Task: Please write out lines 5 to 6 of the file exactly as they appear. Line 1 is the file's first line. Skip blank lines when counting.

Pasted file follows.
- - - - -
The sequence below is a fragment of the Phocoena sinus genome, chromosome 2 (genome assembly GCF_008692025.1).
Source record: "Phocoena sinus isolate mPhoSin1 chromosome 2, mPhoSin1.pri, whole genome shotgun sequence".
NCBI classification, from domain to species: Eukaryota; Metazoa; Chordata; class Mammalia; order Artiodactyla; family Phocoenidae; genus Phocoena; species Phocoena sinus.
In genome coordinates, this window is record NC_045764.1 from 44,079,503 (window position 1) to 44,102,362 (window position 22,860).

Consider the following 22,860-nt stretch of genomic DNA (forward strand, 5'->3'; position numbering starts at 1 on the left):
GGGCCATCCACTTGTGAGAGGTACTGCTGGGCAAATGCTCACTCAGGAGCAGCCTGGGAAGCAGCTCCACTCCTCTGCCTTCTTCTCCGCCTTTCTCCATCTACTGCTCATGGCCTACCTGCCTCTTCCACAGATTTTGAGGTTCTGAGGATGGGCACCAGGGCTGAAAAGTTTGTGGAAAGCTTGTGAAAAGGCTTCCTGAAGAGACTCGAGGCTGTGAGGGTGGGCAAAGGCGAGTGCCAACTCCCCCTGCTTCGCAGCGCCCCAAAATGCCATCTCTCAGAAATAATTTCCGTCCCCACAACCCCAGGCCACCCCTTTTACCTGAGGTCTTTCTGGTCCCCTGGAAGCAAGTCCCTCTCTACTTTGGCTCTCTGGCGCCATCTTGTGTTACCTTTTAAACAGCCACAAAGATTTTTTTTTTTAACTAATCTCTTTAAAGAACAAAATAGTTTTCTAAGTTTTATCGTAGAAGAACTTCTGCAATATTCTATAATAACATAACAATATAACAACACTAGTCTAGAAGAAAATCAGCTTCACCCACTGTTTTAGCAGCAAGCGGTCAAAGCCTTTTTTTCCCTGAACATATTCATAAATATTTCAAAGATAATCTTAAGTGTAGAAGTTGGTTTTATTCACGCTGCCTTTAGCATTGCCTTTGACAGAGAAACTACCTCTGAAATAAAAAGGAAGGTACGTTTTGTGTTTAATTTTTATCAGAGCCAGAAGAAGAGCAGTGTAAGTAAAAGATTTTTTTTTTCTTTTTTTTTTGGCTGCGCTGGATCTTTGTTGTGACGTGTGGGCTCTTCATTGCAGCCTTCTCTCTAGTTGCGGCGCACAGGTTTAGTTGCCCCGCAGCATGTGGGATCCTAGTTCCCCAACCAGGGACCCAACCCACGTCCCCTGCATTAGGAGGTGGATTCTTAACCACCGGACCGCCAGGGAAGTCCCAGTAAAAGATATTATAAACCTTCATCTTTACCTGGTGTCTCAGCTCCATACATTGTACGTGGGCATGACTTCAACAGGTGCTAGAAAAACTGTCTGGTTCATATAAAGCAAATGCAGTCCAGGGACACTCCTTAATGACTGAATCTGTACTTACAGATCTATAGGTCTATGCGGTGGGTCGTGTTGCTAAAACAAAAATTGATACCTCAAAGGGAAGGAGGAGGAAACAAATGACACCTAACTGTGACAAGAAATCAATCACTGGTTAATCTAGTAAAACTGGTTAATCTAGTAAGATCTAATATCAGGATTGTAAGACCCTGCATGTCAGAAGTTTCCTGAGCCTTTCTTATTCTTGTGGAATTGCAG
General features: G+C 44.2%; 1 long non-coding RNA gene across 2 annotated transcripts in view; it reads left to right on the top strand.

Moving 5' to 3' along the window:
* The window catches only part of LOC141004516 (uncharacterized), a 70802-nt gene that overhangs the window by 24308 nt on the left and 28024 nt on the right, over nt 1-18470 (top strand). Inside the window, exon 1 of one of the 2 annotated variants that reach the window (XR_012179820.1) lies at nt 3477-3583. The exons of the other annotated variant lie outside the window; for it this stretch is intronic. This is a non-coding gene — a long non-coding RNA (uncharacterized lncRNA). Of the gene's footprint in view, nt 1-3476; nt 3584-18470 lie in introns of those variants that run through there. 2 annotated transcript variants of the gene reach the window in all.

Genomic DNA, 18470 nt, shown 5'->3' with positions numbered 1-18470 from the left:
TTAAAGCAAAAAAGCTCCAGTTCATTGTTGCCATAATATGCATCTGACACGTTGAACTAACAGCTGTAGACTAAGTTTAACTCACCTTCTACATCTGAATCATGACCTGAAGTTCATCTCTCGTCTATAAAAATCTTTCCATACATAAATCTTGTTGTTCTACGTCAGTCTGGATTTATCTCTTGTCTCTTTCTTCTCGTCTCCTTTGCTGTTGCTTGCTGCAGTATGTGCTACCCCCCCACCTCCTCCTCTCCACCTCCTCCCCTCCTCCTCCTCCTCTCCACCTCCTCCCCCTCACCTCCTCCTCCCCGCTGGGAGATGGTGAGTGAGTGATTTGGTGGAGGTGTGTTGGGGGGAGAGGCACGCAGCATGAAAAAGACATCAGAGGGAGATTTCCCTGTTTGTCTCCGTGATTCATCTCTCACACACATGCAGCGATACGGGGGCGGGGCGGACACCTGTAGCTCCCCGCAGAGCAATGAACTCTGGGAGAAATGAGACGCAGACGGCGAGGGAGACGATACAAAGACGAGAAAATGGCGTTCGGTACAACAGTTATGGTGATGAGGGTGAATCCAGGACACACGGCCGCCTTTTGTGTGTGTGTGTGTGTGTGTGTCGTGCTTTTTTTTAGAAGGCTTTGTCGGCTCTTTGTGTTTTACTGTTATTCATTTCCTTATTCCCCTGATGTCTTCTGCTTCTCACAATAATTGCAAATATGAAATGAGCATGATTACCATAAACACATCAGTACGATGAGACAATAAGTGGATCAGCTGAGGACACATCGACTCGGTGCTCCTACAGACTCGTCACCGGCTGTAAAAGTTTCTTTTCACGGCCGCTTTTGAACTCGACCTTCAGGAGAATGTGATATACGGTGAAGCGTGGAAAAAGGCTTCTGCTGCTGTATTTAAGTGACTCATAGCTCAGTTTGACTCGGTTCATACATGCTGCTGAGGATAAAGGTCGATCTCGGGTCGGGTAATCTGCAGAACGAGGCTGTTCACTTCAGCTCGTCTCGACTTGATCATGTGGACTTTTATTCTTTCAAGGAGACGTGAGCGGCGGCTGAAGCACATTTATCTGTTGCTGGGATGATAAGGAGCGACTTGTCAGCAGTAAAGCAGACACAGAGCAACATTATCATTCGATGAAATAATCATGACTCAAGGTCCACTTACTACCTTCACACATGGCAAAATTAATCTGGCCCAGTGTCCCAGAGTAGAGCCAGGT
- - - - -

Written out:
Consider the following 22,860-nt stretch of genomic DNA (forward strand, 5'->3'; position numbering starts at 1 on the left):
GGGCCATCCACTTGTGAGAGGTACTGCTGGGCAAATGCTCACTCAGGAGCAGCCTGGGAAGCAGCTCCACTCCTCTGCCTTCTTCTCCGCCTTTCTCCATCTACTGCTCATGGCCTACCTGCCTCTTCCACAGATTTTGAGGTTCTGAGGATGGGCACCAGGGCTGAAAAGTTTGTGGAAAGCTTGTGAAAAGGCTTCCTGAAGAGACTCGAGGCTGTGAGGGTGGGCAAAGGCGAGTGCCAACTCCCCCTGCTTCGCAGCGCCCCAAAATGCCATCTCTCAGAAATAATTTCCGTCCCCACAACCCCAGGCCACCCCTTTTACCTGAGGTCTTTCTGGTCCCCTGGAAGCAAGTCCCTCTCTACTTTGGCTCTCTGGCGCCATCTTGTGTTACCTTTTAAACAGCCACAAAGATTTTTTTTTTTAACTAATCTCTTTAAAGAACAAAATAGTTTTCTAAGTTTTATCGTAGAAGAACTTCTGCAATATTCTATAATAACATAACAATATAACAACACTAGTCTAGAAGAAAATCAGCTTCACCCACTGTTTTAGCAGCAAGCGGTCAAAGCCTTTTTTTCCCTGAACATATTCATAAATATTTCAAAGATAATCTTAAGTGTAGAAGTTGGTTTTATTCACGCTGCCTTTAGCATTGCCTTTGACAGAGAAACTACCTCTGAAATAAAAAGGAAGGTACGTTTTGTGTTTAATTTTTATCAGAGCCAGAAGAAGAGCAGTGTAAGTAAAAGATTTTTTTTTTCTTTTTTTTTTGGCTGCGCTGGATCTTTGTTGTGACGTGTGGGCTCTTCATTGCAGCCTTCTCTCTAGTTGCGGCGCACAGGTTTAGTTGCCCCGCAGCATGTGGGATCCTAGTTCCCCAACCAGGGACCCAACCCACGTCCCCTGCATTAGGAGGTGGATTCTTAACCACCGGACCGCCAGGGAAGTCCCAGTAAAAGATATTATAAACCTTCATCTTTACCTGGTGTCTCAGCTCCATACATTGTACGTGGGCATGACTTCAACAGGTGCTAGAAAAACTGTCTGGTTCATATAAAGCAAATGCAGTCCAGGGACACTCCTTAATGACTGAATCTGTACTTACAGATCTATAGGTCTATGCGGTGGGTCGTGTTGCTAAAACAAAAATTGATACCTCAAAGGGAAGGAGGAGGAAACAAATGACACCTAACTGTGACAAGAAATCAATCACTGGTTAATCTAGTAAAACTGGTTAATCTAGTAAGATCTAATATCAGGATTGTAAGACCCTGCATGTCAGAAGTTTCCTGAGCCTTTCTTATTCTTGTGGAATTGCAG